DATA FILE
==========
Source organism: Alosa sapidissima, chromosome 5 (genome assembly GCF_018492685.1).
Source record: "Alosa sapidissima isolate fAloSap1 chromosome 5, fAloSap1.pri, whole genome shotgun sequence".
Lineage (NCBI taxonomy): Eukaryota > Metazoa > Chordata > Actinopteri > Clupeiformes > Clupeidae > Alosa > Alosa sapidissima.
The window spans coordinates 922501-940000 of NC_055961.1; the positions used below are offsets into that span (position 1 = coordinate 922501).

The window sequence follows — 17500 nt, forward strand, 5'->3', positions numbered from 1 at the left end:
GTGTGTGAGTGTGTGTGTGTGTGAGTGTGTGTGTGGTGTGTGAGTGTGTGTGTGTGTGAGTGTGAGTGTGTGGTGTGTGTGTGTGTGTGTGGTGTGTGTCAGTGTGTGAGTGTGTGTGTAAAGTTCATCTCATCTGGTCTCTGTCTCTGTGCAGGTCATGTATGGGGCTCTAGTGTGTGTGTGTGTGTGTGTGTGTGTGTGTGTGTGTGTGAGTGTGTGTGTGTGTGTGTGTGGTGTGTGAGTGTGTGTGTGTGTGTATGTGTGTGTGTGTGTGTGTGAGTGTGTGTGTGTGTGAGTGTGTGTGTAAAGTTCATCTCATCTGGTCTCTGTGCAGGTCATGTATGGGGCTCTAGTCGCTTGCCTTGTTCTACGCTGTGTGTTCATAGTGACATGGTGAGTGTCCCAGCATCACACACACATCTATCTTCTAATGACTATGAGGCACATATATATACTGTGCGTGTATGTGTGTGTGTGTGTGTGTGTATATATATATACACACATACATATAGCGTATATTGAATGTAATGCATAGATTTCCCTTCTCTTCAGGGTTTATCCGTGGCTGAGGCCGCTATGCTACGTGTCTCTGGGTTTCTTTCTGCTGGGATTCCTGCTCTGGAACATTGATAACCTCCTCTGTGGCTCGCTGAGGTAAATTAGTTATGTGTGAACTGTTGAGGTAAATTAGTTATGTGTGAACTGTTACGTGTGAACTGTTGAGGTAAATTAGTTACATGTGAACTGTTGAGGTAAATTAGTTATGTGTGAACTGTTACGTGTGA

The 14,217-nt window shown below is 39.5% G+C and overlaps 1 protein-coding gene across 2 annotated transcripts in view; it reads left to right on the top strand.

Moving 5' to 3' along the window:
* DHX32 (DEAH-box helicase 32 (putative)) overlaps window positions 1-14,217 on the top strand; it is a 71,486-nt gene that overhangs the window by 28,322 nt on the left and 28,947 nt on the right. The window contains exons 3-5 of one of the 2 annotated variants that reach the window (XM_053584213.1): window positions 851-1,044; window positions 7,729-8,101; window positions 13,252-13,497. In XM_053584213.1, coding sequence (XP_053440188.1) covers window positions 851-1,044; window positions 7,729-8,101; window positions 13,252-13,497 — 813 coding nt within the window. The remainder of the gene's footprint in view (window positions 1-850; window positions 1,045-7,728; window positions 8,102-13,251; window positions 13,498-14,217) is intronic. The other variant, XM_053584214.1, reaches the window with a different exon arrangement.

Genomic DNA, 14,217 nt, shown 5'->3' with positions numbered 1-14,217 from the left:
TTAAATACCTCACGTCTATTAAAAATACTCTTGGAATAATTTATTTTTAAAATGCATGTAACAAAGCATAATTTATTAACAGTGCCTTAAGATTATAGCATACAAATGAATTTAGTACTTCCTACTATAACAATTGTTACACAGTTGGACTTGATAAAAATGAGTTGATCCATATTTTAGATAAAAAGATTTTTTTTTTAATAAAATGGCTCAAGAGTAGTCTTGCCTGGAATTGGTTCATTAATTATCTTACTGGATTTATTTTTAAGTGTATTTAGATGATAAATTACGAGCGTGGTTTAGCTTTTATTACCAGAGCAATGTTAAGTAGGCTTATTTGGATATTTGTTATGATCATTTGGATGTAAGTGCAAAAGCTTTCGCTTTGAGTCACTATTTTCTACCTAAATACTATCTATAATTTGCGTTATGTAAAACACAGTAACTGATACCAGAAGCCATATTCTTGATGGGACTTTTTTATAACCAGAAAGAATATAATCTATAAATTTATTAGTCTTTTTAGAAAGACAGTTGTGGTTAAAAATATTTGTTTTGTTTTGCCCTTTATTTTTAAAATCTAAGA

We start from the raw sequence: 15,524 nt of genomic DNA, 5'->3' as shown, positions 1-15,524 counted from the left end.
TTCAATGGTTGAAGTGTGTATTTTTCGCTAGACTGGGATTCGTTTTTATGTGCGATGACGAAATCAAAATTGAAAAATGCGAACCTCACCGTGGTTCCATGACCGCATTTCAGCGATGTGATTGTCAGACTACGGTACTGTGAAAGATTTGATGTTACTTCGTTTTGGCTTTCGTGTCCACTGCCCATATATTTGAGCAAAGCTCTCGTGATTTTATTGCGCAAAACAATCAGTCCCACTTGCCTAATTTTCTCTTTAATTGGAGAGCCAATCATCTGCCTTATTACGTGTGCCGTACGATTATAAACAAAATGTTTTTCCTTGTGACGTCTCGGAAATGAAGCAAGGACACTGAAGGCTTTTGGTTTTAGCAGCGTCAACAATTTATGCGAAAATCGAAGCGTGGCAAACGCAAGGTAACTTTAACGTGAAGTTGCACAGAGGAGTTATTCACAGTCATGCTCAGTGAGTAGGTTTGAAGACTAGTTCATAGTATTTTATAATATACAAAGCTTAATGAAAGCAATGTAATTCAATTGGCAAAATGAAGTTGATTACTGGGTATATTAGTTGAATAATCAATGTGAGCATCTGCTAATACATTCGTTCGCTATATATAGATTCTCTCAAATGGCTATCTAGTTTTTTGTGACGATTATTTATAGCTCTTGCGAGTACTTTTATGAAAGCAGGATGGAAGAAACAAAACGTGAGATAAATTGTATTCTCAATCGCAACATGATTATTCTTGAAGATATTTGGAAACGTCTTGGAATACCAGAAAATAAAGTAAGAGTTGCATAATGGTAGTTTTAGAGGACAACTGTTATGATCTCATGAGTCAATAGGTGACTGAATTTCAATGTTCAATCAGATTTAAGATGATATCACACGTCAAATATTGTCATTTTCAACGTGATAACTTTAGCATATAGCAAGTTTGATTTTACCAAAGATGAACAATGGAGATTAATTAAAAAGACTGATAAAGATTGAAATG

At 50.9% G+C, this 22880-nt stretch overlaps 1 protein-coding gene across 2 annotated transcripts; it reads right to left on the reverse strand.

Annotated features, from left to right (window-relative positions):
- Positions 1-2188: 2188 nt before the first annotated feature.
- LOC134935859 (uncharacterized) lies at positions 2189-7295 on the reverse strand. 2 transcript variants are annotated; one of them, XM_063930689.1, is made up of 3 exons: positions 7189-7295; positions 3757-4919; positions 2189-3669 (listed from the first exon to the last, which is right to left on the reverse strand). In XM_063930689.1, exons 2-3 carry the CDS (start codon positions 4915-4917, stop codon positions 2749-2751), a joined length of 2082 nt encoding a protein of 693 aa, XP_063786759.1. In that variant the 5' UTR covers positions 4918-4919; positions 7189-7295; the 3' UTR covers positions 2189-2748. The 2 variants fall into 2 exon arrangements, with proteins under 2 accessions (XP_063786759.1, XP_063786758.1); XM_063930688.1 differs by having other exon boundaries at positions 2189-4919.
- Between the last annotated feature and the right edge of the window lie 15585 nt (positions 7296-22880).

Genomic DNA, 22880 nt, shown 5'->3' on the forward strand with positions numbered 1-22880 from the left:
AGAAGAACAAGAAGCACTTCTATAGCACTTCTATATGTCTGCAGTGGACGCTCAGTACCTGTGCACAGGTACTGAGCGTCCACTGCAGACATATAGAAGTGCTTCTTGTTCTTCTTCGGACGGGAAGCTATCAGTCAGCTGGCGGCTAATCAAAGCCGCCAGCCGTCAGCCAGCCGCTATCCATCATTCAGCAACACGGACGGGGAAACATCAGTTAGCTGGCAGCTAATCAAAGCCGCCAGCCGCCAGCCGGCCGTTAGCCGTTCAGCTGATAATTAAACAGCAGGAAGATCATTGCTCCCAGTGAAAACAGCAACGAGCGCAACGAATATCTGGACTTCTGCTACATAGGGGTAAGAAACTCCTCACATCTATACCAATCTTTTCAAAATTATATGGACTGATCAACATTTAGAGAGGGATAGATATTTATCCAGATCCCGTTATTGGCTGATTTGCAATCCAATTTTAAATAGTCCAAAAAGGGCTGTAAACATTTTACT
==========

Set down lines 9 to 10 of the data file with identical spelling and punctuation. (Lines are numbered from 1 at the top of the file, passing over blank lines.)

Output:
* DHX32 (DEAH-box helicase 32 (putative)) overlaps window positions 1-14,217 on the top strand; it is a 71,486-nt gene that overhangs the window by 28,322 nt on the left and 28,947 nt on the right. The window contains exons 3-5 of one of the 2 annotated variants that reach the window (XM_053584213.1): window positions 851-1,044; window positions 7,729-8,101; window positions 13,252-13,497. In XM_053584213.1, coding sequence (XP_053440188.1) covers window positions 851-1,044; window positions 7,729-8,101; window positions 13,252-13,497 — 813 coding nt within the window. The remainder of the gene's footprint in view (window positions 1-850; window positions 1,045-7,728; window positions 8,102-13,251; window positions 13,498-14,217) is intronic. The other variant, XM_053584214.1, reaches the window with a different exon arrangement.

Genomic DNA, 14,217 nt, shown 5'->3' with positions numbered 1-14,217 from the left: